The Domain of the Word: Scripture and Theological Reason

John Webster, The Domain of the Word: Scripture and Theological Reason. London: T & T Clark, 2012. 240 pp. $39.95, paper.

With the surge of interest in Reformational theology in recent years, the five great sola’s have garnered a good bit of attention. We can also expect still further attention to such principles in 2017, given the significance of that year in Protestant history. There is much to be grateful for in both respects. Too often, however, claims like sola Scriptura, sola gratia, or solus Christus are viewed as discrete pieces of teaching and not seen as synthetically related. Too frequently, talk of grace and Christ in salvation can have little effect upon people’s thinking about, well, thinking as Christians about the Bible and theology. John Webster’s book, The Domain of the Word: Scripture and Theological Reason, helps remedy this problem and deepen our understanding of Reformational teaching about grace and Scripture, by showing the rich links between Christ, grace, and the theological task of sitting underneath scripture’s authority.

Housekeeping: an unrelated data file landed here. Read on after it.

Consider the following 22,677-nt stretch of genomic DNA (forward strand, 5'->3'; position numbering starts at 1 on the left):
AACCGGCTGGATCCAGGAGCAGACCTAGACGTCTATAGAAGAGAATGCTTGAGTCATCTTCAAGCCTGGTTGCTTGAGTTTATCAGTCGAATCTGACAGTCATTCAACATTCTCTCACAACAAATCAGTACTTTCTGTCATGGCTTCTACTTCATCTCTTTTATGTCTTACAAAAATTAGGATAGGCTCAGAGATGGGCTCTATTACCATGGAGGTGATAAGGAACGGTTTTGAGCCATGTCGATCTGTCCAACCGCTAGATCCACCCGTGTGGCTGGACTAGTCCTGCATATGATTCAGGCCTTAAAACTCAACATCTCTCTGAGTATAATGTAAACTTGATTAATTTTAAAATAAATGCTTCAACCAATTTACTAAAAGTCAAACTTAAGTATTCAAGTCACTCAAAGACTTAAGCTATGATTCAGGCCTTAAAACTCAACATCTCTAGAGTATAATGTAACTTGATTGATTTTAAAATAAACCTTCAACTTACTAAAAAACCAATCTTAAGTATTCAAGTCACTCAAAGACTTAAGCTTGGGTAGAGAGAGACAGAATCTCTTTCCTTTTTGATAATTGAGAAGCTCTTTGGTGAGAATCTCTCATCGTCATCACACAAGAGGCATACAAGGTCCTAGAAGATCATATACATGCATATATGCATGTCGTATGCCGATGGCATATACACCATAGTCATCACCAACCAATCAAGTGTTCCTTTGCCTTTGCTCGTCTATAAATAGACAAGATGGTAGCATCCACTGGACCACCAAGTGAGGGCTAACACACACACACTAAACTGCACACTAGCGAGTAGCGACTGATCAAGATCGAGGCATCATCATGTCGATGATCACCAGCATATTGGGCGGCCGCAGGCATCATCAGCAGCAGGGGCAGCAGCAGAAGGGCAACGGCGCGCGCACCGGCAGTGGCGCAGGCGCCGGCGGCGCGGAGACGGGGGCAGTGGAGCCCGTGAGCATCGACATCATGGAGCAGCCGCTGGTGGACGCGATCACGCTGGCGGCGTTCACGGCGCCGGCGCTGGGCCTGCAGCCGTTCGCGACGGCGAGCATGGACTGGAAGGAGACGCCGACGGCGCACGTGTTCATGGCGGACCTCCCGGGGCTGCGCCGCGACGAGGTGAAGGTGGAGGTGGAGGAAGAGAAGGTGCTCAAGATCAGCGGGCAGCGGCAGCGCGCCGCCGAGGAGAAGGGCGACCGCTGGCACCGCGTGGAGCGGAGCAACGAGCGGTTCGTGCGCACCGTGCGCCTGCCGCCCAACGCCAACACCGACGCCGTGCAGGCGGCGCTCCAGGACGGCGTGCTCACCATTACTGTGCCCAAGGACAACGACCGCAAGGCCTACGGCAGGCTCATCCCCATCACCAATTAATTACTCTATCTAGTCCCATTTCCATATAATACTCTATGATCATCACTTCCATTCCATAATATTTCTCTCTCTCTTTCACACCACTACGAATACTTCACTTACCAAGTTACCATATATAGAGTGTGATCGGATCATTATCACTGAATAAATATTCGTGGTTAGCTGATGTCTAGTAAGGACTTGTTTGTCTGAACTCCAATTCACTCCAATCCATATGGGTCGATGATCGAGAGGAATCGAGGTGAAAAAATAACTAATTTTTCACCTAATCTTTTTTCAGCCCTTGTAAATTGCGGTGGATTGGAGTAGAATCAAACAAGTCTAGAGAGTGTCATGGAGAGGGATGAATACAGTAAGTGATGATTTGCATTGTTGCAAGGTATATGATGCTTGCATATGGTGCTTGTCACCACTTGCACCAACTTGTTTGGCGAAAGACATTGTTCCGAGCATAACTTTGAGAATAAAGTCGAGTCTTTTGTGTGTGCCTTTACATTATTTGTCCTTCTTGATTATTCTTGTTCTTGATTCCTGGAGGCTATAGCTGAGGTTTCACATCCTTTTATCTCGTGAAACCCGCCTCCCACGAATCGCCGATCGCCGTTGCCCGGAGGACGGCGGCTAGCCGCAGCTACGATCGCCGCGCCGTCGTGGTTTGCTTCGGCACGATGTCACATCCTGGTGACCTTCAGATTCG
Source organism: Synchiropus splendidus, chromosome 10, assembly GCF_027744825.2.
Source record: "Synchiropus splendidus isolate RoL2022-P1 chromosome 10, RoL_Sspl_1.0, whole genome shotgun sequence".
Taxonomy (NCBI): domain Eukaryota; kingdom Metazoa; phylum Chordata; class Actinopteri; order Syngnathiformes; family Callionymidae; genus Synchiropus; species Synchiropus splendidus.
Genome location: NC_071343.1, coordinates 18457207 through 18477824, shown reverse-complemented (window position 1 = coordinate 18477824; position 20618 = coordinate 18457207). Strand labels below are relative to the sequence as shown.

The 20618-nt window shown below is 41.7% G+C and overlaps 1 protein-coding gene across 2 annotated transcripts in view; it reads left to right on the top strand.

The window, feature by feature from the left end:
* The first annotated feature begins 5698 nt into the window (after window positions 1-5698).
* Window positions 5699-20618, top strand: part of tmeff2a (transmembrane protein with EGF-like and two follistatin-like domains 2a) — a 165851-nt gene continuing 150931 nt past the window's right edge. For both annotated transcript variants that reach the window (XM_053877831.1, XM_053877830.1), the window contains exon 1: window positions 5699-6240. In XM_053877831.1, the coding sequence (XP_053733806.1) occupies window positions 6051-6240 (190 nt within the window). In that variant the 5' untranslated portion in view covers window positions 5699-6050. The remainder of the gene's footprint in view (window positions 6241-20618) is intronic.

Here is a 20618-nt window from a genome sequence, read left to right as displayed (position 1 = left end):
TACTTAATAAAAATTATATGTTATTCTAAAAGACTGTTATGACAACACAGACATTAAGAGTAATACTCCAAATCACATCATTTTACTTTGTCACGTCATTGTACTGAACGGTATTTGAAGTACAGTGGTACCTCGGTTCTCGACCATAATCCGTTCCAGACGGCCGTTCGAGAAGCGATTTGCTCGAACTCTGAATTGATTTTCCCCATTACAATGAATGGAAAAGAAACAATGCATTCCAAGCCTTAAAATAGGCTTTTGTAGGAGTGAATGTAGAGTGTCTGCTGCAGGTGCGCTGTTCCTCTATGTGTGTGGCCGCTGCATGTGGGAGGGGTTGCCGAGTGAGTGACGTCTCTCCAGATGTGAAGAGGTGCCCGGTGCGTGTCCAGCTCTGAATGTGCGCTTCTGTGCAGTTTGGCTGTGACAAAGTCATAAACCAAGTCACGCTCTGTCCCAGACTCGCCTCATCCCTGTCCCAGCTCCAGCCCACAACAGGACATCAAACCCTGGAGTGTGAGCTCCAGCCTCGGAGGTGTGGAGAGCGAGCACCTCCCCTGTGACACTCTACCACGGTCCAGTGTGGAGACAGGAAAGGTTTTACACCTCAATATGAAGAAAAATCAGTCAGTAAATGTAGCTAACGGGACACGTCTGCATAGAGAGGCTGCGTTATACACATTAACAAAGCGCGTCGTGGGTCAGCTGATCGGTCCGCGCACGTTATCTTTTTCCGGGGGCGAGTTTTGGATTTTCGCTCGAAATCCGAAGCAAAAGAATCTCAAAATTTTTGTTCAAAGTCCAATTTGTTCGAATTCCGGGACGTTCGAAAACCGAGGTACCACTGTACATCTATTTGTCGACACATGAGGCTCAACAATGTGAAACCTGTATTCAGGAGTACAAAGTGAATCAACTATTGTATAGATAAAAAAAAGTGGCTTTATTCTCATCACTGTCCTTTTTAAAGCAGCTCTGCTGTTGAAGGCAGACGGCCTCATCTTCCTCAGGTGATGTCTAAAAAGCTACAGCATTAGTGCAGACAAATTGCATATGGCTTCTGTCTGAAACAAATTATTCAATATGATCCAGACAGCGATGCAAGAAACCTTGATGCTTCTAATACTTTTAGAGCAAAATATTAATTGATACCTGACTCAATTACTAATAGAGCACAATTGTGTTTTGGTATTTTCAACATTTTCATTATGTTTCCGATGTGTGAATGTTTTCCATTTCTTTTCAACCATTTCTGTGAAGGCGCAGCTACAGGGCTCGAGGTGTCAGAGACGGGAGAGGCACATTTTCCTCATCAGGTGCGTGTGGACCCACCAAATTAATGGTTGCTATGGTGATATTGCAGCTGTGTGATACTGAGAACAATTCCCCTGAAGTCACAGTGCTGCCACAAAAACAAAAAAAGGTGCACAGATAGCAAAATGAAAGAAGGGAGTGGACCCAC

John Webster serves as Professor of Systematic Theology at the University of St. Andrews. He has published numerous books over the years, whether on major figures in theology or on key topics like Holy Scripture or holiness. He serves as founding editor of the International Journal of Systematic Theology. For those of us in the guild of evangelical systematic theology, he is one of its leading English-speaking practitioners. Yet he remains too little read by American pastors, largely because he has published mostly with British publishing houses and his books have tended to be geared toward academic audiences and have sold at higher prices. Given that he is one of the most significant Reformed theologians working today, one hopes that this lack of familiarity can be overcome in years to come.